Possession statistics do not mean very much if the majority of passes counted are made ten yards outside your own penalty box. In my view possession statistics are only, really, put to the test when measured in the opposition half of the field. This is just one of the issues which beleaguered the English National team in Euro 2012 and is a massive difference between Spain and most other countries at the international level. Keeping the ball in the opposition half forces the opponents to work hard on defending, provides multiple penetration opportunities for the attacking team and enables the attacking team to press and squeeze the opposition when the ball is lost due to the fact that the attackers are, relatively, close together when they lose the ball. My observation was that the Liverpool players were able to maintain possession of the ball in the US half of the field much better than the US in the Liverpool half because of these small things;
- Verbal communication. They help each other by talking with each other giving verbal advice as to their availability, who is open and where they want the ball passed to. US players were much quieter.
- Early Movement. Liverpool players moved to support a team mate “Before” the ball reached that team mate. Combined with early verbal communication this enabled players to play one touch.
- Early Decision Making. Liverpool players were more aware of their options due to familiarity and continually “scanning” the field knowing what they would do with the ball before receiving it.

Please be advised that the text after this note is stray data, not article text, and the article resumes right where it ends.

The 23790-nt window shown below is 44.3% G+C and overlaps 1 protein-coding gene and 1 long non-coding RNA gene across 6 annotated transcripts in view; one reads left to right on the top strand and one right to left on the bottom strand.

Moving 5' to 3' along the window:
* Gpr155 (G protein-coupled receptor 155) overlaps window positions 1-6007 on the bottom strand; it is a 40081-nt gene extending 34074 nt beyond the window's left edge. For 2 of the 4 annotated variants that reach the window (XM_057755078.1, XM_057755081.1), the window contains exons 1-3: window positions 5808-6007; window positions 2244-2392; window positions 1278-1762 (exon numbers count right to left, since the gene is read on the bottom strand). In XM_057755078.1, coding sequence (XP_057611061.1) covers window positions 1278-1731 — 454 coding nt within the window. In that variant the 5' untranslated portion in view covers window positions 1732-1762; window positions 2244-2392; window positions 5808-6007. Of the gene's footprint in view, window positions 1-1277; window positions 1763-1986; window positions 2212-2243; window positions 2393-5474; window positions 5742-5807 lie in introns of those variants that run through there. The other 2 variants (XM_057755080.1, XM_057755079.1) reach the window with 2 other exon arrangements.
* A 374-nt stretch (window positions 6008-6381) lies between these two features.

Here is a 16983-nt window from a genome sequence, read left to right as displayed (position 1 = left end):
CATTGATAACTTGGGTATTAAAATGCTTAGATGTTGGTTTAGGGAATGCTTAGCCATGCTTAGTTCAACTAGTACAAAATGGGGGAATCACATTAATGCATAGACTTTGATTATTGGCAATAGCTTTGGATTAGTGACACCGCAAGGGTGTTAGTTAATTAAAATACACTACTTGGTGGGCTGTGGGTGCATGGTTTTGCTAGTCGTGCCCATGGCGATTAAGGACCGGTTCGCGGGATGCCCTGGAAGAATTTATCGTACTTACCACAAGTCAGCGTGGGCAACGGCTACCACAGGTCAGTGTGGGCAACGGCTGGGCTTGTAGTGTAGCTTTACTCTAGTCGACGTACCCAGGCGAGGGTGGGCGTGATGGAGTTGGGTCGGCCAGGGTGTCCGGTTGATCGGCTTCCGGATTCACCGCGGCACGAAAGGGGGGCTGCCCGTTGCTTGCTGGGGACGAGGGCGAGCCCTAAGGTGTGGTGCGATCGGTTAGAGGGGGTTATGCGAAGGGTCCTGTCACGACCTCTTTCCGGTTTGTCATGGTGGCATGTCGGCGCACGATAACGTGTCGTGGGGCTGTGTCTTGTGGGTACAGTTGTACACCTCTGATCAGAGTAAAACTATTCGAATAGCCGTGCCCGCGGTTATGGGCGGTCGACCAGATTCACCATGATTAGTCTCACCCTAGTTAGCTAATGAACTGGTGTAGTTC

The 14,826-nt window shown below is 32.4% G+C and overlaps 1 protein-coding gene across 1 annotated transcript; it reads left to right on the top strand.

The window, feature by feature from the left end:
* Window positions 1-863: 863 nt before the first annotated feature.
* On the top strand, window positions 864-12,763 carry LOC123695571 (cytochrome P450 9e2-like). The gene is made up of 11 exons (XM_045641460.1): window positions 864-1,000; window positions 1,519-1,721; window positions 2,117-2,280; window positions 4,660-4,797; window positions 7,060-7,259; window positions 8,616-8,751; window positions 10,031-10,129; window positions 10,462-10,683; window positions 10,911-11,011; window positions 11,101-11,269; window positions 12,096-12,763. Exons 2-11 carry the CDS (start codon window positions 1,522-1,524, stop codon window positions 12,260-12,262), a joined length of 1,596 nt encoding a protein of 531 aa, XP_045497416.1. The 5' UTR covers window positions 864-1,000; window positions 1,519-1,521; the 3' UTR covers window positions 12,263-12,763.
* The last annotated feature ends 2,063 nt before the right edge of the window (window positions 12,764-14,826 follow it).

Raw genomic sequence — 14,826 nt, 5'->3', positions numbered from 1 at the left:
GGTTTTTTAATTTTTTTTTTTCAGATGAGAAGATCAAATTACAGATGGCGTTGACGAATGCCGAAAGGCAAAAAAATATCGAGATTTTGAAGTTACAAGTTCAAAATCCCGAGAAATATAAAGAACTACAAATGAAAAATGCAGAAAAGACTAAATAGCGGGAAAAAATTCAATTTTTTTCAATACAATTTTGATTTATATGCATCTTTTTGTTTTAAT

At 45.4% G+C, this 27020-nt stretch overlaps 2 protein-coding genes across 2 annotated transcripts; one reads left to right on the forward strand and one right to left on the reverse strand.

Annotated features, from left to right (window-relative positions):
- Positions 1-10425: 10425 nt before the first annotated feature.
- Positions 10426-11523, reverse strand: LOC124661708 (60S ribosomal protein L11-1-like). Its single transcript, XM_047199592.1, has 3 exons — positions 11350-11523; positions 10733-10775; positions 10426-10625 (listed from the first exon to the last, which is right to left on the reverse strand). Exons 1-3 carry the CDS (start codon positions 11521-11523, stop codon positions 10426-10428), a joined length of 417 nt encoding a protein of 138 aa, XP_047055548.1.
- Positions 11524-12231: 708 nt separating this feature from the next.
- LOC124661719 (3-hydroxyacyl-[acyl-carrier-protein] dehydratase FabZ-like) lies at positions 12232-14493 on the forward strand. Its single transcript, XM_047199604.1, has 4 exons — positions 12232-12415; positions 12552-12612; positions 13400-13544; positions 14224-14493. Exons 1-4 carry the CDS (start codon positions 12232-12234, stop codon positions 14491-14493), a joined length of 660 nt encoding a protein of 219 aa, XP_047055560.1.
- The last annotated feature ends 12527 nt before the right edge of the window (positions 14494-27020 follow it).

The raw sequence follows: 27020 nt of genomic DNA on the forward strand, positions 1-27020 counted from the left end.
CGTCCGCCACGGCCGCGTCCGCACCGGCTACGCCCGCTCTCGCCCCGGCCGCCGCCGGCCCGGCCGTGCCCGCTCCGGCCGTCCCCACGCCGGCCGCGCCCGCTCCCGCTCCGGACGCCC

- Ability to receive a hard pass. The Liverpool players rarely bobbled a ball even when passed with lightning speed. Although our US players have improved in this area they still make too many first touch mistakes.
- Pass and receive with various surface areas. Ability to receive and make passes with various parts of the foot is critical in tight spaces. My only criticism of Liverpool’s passing is that they rarely used the “Brazilian” pass which involves playing the ball with the front foot – a pass which is much easier to disguise. Other than that their ability to pass and receive a ball when played at high speed was awesome.
The ability to shield the ball, win shoulder to shoulder challenges, hold the ball up against an opposing back line player, bump a player and come off the player were all skills well developed in the Liverpool team and noticeably less well developed with the US players. The importance of upper body strength and the ability to check into a player before being checked into, were apparent for all to see. As coach of the USWNT Anson Dorrance did a marvelous job in teaching this skill and I have always thought our women were better than our men in this department. We sometimes suffer from the false notion that soccer is a non - contact sport in the USA and our refereeing sometimes reflects that - our players need to be allowed to, fairly, fight for the ball combining physical strength with timing and balance. 1 versus 1 to a small goal and 1 versus 2 and 2 versus 3 for possession are good exercises to develop this skill.